Fresnel system
1st order Fresnel lens

However, it was the French physicist and engineer Augustin-Jean Fresnel who is credited with the development of the multi-part Fresnel lens for use in lighthouses. His design allowed for the construction of lenses of large aperture and short focal length, without the mass and volume of material that would be required by a lens of conventional design. A Fresnel lens can be made much thinner than a comparable conventional lens, in some cases taking the form of a flat sheet.

A Fresnel lens can also capture more oblique light from a light source, thus allowing the light from a lighthouse equipped with one light, to be visible over greater distances. The first Fresnel lens was used in 1823 in the Cordouan lighthouse at the mouth of the Gironde estuary; its light could be seen from more than 37 km (20nM) out. Fresnel’s invention increased the luminosity of the lighthouse lamp by a factor of 4 and his system is still in common use.

In recent times, many Fresnel lenses have been replaced by rotating aero beacons which require less maintenance. In modern automated lighthouses, this system of rotating lenses is often replaced by a high intensity light that emits brief omnidirectional flashes (concentrating the light in time rather than direction). Recent innovations are "Vega Lights", and initial experiments with light-emitting diode (LED) panels.

Lighthousekeepers and automation

The advent of electrification, and automatic lamp changers began to make lighthouse keepers obsolete. For many years, lighthouses still had keepers, partly because lighthouse keepers could serve as a rescue service if necessary. Improvements in maritime navigation and safety such as the Global Positioning System (GPS) have led to the phasing out of non-automated lighthouses across the world. Remaining modern lighthouses are more functional and less picturesque. Usually the modern lighthouse uses solar-charged batteries and have a single stationary flashing light sitting on a steel skeleton tower.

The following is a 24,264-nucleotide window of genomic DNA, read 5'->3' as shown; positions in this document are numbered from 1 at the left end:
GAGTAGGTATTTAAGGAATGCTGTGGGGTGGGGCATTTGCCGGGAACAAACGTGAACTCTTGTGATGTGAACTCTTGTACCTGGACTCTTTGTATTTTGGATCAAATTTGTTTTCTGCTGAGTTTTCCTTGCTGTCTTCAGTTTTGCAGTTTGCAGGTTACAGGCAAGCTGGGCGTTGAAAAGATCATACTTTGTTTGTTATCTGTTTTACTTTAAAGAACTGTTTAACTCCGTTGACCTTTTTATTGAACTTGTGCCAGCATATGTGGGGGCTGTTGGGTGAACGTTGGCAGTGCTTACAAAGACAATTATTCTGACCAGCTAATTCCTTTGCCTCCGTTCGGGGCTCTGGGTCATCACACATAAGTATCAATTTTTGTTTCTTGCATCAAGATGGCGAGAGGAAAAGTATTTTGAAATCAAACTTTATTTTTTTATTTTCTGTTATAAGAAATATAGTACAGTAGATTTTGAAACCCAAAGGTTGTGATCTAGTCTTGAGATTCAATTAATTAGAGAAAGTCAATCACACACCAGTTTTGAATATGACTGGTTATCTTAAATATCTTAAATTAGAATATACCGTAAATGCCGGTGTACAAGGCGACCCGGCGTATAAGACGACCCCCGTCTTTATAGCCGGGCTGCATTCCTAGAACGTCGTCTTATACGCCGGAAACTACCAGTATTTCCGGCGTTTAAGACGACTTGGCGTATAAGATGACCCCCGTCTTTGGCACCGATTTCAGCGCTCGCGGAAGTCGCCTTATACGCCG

Lighthouse map of Scotland

Lighthouse map of Scotland
Click to enlarge the Lighthouse map of Scotland


Where dangerous shoals are located far from sandy beaches, the prototypical tall masonry coastal lighthouse is constructed to assist the navigator making a landfall after an ocean crossing.

In 1786 a committee was formed, responsible for the construction of lighthouses around the coast of Scotland. The first four lighthouses to be built were constructed at Kinnaird Head, North Ronaldsay, Mull of Kintyre and Eilean Glas.

NLB Crest
NLB Crest
The Northern Lighthouse Board (NLB) is located in Edinburgh.
At these days the NLB is the General Lighthouse Authority (GLA) for Scotland and the Isle of Man.

The NLB's principal concern is safety: the safety of the mariner at sea; the safety of their own people employed in or around some of the world's most dangerous coastlines and the safety of the environment in which we, and those who come after us, must live and work.

Some famous lighthouse builders in the UK
In the UK with its many shores and islands, lighthouses are an important issue. As a result, there are many developments in the design of lighthouses. Some of the most important designers in the UK are:

John Smeaton
John Smeaton
John Smeaton, (8 June 1724 – 28 October 1792) was an English civil engineer responsible for the design of bridges, canals, harbours and lighthouses.
He was also a capable mechanical engineer and an eminent physicist. Smeaton was the first self-proclaimed "civil engineer", and is often regarded as the "father of civil engineering".

Alexander Mitchell, (13 April 1780 – 25 June 1868) was an Irish engineer who from 1802 was blind. He is known as the inventor of the screw-pile lighthouse. A screw-pile lighthouse is a lighthouse which stands on piles that are screwed into sandy or muddy sea or river bottoms. Initially it was used for the construction of lighthouses on Maplin Sands in the Thames Estuary (the first light application, in 1838).

James Douglass
James Douglas
Sir James Nicholas Douglass, (16 October 1826 – 19 June 1898), was an English civil engineer, a prolific lighthouse builder and designer, most famous for the design and construction of the fourth Eddystone Lighthouse (Devon), for which he was knighted.

The Stevenson family (Robert, Alan, David, Thomas, David Alan, and Charles) builded lighthouses in three-generations in Scotland, from 1752 till 1971.

Bell Rock Lighthouse- Bell Rock website
Northern Lighthouse Board- NLB website
John Smeaton - Engineer- Wikipedia
Alexander Mitchell - Engineer- Wikipedia
Sir James Douglass - Engineer- Wikipedia
Lighthouse history- Encyclop. Britanica
The Pharos of Alexandria- Ancientvine Video
The Northern Lighthouses- Christine Chapman